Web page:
‘Safe Haven’ is a safe film for romantics

Cristina Lule

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Based on the Nicholas Sparks novel of the same name, “Safe Haven” offers us the same well-worn love story and predictable plot points leading up to a melodramatic climax.

Katie (Julianne Hough) is a runaway who decides to start a new life in an oceanside town in Atlanta. What she’s running from we don’t know, but based on the nightmares that continue to wake her up throughout the film, we can infer she was the victim of an assault. She meets Alex (Josh Duhamel), a local store owner and recent widower, left raising two kids. Katie lets her guard down as the two begin bonding, but problems arise when a detective from her hometown won’t give up the search to find Katie and bring her back.

“Safe Haven” is Sparks’ eighth novel adapted into a film, and based on the success of this film’s predecessors, it appears he isn’t changing his narrative formula anytime soon.

If you’re a fan of his novels or previous films, perhaps you’ll enjoy the predictable love story, humdrum proclamations of affection and expected tragedy, but it’s all so familiar the break from convention is a necessity desired more than anything else, except maybe the desire for longer scenes of a shirtless Duhamel.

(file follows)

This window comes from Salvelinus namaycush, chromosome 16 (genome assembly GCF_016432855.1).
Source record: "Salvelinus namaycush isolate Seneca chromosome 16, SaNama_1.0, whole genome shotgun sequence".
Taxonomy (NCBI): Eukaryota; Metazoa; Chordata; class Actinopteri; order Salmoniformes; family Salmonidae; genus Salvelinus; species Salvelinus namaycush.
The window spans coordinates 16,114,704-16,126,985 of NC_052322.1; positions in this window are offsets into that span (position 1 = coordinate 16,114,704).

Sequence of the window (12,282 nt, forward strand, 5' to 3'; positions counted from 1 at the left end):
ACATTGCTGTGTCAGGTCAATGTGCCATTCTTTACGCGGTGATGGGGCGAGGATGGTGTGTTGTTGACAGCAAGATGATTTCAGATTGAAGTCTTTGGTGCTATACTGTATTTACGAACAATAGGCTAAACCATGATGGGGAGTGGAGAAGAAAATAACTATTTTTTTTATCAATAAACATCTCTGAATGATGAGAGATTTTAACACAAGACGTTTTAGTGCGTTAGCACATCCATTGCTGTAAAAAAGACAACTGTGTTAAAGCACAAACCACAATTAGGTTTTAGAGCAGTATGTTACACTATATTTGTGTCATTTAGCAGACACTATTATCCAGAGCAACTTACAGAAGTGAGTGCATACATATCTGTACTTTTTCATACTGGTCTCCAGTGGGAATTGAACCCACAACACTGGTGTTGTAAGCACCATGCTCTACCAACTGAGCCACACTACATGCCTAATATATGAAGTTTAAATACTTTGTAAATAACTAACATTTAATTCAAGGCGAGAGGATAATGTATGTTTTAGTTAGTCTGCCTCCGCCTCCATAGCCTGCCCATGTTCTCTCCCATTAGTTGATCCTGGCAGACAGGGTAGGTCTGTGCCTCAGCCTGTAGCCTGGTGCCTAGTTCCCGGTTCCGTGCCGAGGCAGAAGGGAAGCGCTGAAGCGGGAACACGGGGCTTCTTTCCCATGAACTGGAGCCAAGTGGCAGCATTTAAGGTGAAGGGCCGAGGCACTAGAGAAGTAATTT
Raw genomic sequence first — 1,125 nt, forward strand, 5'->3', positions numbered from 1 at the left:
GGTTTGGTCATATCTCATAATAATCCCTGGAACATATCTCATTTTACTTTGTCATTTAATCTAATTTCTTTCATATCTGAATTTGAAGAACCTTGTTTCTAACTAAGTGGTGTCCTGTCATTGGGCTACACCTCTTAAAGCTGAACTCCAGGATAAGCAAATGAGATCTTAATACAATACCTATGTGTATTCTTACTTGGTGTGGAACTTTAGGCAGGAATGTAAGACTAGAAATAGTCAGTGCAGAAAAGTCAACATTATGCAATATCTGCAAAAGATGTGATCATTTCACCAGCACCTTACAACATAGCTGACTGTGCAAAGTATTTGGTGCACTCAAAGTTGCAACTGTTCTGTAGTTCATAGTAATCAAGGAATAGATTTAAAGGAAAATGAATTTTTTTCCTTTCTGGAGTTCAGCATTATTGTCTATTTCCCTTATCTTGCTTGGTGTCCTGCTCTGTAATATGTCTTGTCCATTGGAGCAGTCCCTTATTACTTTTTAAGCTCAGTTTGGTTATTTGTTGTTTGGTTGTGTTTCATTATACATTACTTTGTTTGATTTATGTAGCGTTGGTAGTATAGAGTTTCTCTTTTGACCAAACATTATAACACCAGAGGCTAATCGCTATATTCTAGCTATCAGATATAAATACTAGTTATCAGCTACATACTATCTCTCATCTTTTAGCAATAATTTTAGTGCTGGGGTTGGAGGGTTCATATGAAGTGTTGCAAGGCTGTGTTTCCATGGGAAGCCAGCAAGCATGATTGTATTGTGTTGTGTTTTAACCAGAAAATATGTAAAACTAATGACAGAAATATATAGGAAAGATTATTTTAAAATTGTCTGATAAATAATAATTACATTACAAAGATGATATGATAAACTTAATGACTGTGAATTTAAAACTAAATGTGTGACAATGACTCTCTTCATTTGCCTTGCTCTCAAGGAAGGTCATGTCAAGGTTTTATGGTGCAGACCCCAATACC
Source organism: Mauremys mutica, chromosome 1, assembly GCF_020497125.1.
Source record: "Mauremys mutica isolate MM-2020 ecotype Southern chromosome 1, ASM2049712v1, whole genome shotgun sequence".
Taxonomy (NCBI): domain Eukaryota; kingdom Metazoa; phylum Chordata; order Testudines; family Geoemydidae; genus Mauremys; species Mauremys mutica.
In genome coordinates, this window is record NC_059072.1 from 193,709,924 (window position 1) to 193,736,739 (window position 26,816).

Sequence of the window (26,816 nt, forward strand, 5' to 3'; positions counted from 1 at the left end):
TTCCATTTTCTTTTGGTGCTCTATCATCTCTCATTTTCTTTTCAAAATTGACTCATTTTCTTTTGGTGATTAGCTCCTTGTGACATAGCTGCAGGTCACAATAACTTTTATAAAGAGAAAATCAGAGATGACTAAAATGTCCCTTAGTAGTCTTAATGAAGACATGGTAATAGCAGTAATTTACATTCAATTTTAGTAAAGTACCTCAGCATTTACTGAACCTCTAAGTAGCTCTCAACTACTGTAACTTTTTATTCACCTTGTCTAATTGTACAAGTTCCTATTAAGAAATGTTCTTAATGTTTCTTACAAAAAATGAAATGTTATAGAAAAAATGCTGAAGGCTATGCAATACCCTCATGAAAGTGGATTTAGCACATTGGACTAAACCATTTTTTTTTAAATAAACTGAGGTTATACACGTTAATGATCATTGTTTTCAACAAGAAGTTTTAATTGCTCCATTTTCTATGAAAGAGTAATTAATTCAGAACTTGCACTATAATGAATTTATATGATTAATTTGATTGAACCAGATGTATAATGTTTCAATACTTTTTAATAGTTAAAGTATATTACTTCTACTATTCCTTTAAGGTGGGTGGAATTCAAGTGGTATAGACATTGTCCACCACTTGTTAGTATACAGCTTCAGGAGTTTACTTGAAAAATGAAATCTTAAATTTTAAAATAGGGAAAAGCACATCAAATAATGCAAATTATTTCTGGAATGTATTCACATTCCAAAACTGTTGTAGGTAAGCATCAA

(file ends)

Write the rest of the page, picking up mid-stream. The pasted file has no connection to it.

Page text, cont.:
However, it’s not all stale. The dialogue between the two main characters felt surprisingly organic and was believable for the first half of the film. Most surprising of all was Alex’s daughter Lexi (Mimi Kirkland) who vibrated with such youthful energy and amiability she almost outshone the two main players.

The problem with “Haven” is not believing these two people are falling in love, but believing we can experience this film with a refreshing point-of-view. Ironically, just like Katie runs away to start over on a “clean canvas,” as she puts it, we’re stuck watching the same canvas that’s already been painted on from Sparks’ previous films.

We get a moment of reflection on a pier similar to a scene in “Dear John;” a date where the couple are seen canoeing through oddly romantic-looking foliage, like in “The Notebook,” minus the ducks; and walks on the beach, like in—well, all of Sparks’ films for that matter.

If you’re looking for a suitable date-night flick, “Haven” is the appropriate selection. As the title implies, it’s a safe bet and a good excuse to cuddle up next to your date during the tear-jerker ending. And if you’re a fan of Sparks, you’ll take comfort in knowing this film employs his same conventional storytelling. But if you’re weary of watching the same monotonous film over and over again, you need not watch “Haven” to know what happens.

 

Cristina can be reached at: cal349@csus.edu

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